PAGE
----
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Post by Darkmen on Tue Sep 17, 2013 7:16 am

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Omigosh! Did Tommy Koh really say that? Elsewhere in the mainstream media, every one is singing the old man's praises on cue, including one guy who claims the clean toilets at Changi Airport are attributed to his personal intervention.

Former Law Minister Jayakumar, still sprightly for his advanced years, was quick to jump to the defence. Paraphrasing his successor Shanmugam, and using similar vernacular, Jayakumar said, "He can be criticised for foolishness, maybe even for incompetence, for arrogance, but his red line was - not on reputation and integrity." Actually, Shanmugam had used words like "stupid fool" and "don't know what they're talking". Jayakumar is retired, Shanmugam is still on the payroll, so former can get off with the harsher "foolishness", "incompetence", and "arrogance". Both draw the same line on corruption though, as in Minister of National Development Teh Cheang Wan caught taking in cash on the side.

Which kind of justifies Tang Liang Hang being bankrupted and booted out to Australia. For good measure, Mrs Tang suffered same treatment. Tang was the chap who raised the issue of the Hotel Properties Ltd (HPL) condominium purchases during an election campaign, specifically the discounts received by father, son, mother, daughter and assorted relatives from a company which happened to have a brother on board as director.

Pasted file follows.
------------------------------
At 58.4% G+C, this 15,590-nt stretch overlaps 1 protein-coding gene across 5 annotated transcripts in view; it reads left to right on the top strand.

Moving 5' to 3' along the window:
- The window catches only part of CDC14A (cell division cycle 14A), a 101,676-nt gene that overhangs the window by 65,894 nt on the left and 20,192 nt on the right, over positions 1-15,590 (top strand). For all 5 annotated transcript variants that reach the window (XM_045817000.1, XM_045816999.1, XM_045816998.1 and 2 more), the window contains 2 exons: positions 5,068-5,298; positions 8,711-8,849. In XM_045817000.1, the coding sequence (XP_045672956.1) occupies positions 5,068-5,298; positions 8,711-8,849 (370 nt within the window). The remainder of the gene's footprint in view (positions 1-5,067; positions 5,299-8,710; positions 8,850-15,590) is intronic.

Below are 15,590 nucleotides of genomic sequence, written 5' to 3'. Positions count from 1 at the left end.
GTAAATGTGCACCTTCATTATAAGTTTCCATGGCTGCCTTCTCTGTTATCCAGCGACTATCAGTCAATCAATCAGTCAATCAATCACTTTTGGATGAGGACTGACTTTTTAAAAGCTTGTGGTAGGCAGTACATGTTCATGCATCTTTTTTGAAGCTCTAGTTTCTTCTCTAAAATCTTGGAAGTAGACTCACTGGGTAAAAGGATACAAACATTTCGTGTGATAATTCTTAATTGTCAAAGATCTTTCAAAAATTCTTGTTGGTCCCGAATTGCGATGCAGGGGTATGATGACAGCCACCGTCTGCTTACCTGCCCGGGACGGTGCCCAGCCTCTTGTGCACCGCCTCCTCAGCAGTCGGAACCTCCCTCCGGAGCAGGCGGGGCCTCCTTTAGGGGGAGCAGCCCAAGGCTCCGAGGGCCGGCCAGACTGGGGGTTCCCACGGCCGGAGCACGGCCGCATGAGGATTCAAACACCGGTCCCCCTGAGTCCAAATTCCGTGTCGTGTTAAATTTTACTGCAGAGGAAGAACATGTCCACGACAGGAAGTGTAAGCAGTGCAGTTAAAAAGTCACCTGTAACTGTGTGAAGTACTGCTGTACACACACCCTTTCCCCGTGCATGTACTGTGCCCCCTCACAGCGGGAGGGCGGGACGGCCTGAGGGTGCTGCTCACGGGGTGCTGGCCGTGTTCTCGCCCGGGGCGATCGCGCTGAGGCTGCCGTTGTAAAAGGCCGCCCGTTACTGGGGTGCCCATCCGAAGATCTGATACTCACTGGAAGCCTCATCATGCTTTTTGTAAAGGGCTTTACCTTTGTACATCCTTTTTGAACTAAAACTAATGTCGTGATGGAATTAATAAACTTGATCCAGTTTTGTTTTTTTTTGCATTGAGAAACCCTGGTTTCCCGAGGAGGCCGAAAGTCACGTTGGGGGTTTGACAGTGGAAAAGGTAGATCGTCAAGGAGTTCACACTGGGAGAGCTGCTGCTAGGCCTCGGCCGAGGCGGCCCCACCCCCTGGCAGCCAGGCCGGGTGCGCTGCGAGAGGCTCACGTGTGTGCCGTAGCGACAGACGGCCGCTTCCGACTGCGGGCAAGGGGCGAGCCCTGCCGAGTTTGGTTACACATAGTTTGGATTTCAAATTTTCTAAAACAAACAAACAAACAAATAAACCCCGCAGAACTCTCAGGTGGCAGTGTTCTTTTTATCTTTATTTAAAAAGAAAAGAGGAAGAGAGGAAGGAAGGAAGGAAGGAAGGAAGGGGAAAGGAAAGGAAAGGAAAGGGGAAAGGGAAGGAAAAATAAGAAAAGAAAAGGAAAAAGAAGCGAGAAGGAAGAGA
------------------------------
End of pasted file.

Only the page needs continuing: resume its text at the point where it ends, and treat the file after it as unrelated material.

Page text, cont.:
Prof Koh also touched on the some Singaporeans' view on the Internal Security Act (ISA), as an example of "rule by law, rather than rule of law". Here, it was ex-chief justice Chan Sek Keong who jumped in to say that the standard definition of rule by law is that the government is subject to the law and accepts so. In which case, there would rule of law, and the government is not "ruling by law". This from the guy who ruled that the Parliamentary Elections Act forbade unauthorized persons to loiter within 200 metres of polling stations on polling day, but does not apply to unauthorized persons who were already inside the stations.

With such clarity of thought on the subject of corruption and the law, one wonders why there have been some many long drawn corruption cases in the courts. The answer must be embedded somewhere in Mr Chan's open question, "If the government does not rule by law, in the technical sense, what else can it rule by?" Here we are reminded of how Pontius Pilate famously replied, "What is truth?" ("Quid est veritas?")


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